Mount Sinai Inpatient Psychiatry Service
Inpatient Psychiatry Service
The Mount Sinai Hospital has one of the oldest general hospital psychiatric inpatient services in the nation. Located in Mount Sinai's most modern buildings, specialty services address the full range of acute psychiatric issues. We have organized the 103 psychiatry inpatient beds (representing nearly 10 percent of the overall beds in the hospital) into five discrete locked units: General Adult (2), Dual Diagnosis, Geriatric, and Child/Adolescent. Each is self-contained, with its own staff, beds, and nursing, and each is staffed by attendings who have completed fellowship training in the designated clinical areas. This division of duties facilitates the provision and promotion of resident expertise within each of these subspecialties.
Serving a vastly diverse patient population, Mount Sinai psychiatry treats approximately 2,300 inpatients each year. Genders are approximately equal, and ethnic makeup is approximately 45 percent white, 30 percent Hispanic, 20 percent black, and 5 percent other. Ages range from 6-13 years old on the child unit, 13-18 on the adolescent unit, and over 18 on the adult units.
The hospital serves both the affluent Upper East Side of Manhattan and the socioeconomically challenged East Harlem community. In addition, many admissions are transferred directly from affiliate hospitals, nursing homes, community mental health agencies, and adult and child residence programs. Many patients are homeless and seriously disenfranchised. Others are severely and persistently mentally ill and in need of comprehensive psychiatric, medical, and social services.
Given Mount Sinai's international acclaim and expertise in geriatric medicine and psychiatry, patients are frequently well into their 80s and 90s. The diagnostic range of patient presentations is also extremely diverse. Residents gain experience in the evaluation and treatment of all the major psychotic, mood, anxiety, cognitive, and substance-related syndromes.
Some common diagnoses include
- Bipolar disorder
- Major depressive disorder
- Personality disorders
- Dissociative disorders
- Substance use and induced disorders
Residents are immersed in a setting in which acute psychiatric care, crisis intervention, establishment of a therapeutic alliance, maintenance of safety, and rapid psychopharmacological stabilization are learned intensively. Experience with electroconvulsive therapy and with serious medical comorbidity is also part of the training. Residents occasionally treat patients participating in research studies, thereby becoming familiar with research methodology and protocols.
There are usually one to three teams on each unit, depending on the number of patients. A treatment team consists of an attending psychiatrist, one to two psychiatric residents (often of different PGY-levels), nurses, and a social worker. As the average length of stay on inpatient units is approximately 11 to12 days, residents have the opportunity to get to know their patients relatively well. Residents work from 8 am until 6 pm, and are expected to manage up to eight patients with whom they will meet for daily sessions.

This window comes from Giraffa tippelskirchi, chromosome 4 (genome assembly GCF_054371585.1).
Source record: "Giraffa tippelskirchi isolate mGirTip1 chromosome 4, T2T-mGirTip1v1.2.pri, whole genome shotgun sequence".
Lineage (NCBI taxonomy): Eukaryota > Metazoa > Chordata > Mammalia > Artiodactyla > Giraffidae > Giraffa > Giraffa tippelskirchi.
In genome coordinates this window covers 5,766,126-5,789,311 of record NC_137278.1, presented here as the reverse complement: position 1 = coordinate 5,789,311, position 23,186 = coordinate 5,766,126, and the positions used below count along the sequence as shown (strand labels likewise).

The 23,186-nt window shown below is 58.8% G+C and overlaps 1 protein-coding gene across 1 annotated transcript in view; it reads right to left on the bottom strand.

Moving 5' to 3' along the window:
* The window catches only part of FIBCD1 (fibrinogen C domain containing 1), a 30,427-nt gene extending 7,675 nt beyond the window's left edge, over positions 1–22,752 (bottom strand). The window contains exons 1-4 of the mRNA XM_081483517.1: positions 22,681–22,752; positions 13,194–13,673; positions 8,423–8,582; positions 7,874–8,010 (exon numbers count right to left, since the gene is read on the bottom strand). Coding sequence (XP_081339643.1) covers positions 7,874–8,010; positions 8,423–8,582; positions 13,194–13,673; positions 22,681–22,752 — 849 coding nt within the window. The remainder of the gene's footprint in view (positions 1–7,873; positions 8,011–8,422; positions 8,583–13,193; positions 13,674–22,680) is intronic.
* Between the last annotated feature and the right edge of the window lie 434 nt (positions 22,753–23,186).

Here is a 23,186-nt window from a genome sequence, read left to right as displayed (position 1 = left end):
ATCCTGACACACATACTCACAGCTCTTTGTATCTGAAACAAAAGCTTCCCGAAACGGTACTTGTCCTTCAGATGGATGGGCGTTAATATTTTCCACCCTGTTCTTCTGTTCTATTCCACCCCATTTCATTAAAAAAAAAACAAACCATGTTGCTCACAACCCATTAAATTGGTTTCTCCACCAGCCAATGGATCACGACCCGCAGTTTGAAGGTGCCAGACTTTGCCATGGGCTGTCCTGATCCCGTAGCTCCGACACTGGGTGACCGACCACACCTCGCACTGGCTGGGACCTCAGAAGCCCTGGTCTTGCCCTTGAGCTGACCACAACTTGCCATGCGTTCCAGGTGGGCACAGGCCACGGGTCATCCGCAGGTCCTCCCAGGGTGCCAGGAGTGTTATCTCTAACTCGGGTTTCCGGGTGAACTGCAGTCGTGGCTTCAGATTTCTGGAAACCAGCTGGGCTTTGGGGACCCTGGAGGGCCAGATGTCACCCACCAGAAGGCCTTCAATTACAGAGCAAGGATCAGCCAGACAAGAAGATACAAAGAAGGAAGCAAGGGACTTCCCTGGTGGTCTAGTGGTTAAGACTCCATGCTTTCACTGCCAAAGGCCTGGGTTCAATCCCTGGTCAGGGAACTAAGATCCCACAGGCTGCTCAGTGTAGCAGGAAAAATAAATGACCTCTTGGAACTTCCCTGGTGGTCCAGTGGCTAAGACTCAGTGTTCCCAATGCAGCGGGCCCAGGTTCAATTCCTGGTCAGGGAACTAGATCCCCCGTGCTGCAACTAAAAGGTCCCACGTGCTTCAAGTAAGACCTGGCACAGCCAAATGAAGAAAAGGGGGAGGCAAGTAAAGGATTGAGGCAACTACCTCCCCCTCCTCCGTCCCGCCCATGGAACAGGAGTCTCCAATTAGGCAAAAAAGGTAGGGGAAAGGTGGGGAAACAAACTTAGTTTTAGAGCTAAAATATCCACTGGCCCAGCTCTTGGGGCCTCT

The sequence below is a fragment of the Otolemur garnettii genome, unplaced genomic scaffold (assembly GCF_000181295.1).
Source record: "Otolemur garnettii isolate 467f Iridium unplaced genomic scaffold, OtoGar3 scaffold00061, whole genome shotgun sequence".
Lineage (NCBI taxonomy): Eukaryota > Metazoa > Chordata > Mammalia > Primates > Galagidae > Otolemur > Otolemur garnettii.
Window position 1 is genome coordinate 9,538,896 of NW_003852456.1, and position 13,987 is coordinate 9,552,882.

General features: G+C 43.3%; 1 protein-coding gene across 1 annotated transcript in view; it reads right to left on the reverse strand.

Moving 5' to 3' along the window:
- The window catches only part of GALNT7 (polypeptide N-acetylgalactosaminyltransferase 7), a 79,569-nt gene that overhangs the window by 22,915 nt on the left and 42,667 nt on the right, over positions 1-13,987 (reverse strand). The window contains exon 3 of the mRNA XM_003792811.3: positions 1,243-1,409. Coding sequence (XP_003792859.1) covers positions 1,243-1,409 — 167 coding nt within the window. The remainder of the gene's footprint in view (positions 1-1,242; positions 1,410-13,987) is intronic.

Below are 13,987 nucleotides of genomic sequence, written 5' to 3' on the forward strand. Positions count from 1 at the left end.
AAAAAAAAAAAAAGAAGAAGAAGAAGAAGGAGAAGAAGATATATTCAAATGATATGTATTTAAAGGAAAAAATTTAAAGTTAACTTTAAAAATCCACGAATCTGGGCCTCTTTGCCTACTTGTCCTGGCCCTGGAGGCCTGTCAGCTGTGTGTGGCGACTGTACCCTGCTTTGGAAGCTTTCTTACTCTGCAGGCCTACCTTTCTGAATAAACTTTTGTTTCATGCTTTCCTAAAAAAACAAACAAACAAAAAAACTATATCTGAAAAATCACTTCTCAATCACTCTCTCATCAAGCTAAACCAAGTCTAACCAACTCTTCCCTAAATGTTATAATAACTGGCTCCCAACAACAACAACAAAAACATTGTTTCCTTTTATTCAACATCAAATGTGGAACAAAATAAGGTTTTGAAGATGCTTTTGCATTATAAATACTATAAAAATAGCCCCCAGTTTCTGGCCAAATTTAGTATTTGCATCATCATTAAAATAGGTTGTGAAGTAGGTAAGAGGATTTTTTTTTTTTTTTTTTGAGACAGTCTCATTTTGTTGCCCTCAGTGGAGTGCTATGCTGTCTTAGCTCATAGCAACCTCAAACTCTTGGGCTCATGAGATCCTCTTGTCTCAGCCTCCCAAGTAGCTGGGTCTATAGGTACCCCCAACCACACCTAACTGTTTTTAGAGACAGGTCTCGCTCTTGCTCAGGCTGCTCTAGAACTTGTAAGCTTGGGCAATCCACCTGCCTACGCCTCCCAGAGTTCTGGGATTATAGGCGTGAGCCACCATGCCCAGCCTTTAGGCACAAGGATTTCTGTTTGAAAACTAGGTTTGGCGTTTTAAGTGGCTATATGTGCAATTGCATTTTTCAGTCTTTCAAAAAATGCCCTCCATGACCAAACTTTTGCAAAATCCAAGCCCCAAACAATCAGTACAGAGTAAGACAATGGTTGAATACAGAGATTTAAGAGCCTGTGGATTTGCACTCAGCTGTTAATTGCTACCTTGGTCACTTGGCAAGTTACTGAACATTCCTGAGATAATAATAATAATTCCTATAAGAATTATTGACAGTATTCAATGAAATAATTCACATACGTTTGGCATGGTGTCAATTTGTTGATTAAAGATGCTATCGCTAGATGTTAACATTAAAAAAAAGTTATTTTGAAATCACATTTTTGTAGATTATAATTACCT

PGY-1 and 2 residents provide essential patient care, participate in daily interdisciplinary team meetings, daily patient rounds, and receive ongoing direct one-on-one supervision by full-time inpatient attendings in an apprenticeship model. Emphasis is placed on psychiatric and medical evaluation, formulation, treatment intervention and acute psychiatric care of serious mental illness. Evidence-based psychopharmacological practices are stressed as is targeted supportive psychotherapy. Psychiatric interviewing and mental status examinations are routinely performed with the unit attending. Case formulation, differential diagnosis, and treatment planning are discussed daily.
Besides the daily presentations of their patients in morning rounds, residents present each patient's condition and care plan status at weekly interdisciplinary team rounds. Residents also provide medical student supervision and education, gaining invaluable experience as teachers themselves early in their training. Psychiatric interviewing skills and mental status examinations are further refined by this experience.
Residents also present selected inpatients at case conferences and clinical seminars held on the inpatient units.>
- Weekly seminar “Psychoanalytic Perspectives of Inpatient Psychiatry”, led by Peter Dunn, MD, the Medical Director of the New York Psychoanalytic Society & Institute
- Weekly case conference, focusing on psychiatric case formulation, symptom-specific interviewing, and patients’ subjective experiences of symptoms, led by Asher Simon, MD, Associate Director of Residency Training
Additionally, senior faculty members direct unit-specific case conferences on our various specialty units.
Each resident will have the opportunity to rotate on all or nearly all of Mount Sinai’s specialized inpatient units in his/her first year of training, allowing exposure to different patient populations. Then as PGY-2s, residents return to these inpatient units in a more supervisory capacity, teaching interns and medical students, running a greater share of patient rounds and having a greater ownership of the team. They also provide more in-depth and advanced psychotherapeutic interventions. As PGY-4s, some residents also return to the inpatient floors as part of the highly-regarded “Teaching Resident” program, teaching clinical skills such as interviewing and supportive psychotherapy.
Icahn School of Medicine
Department of Psychiatry
One Gustave L. Levy Place
New York, NY 10029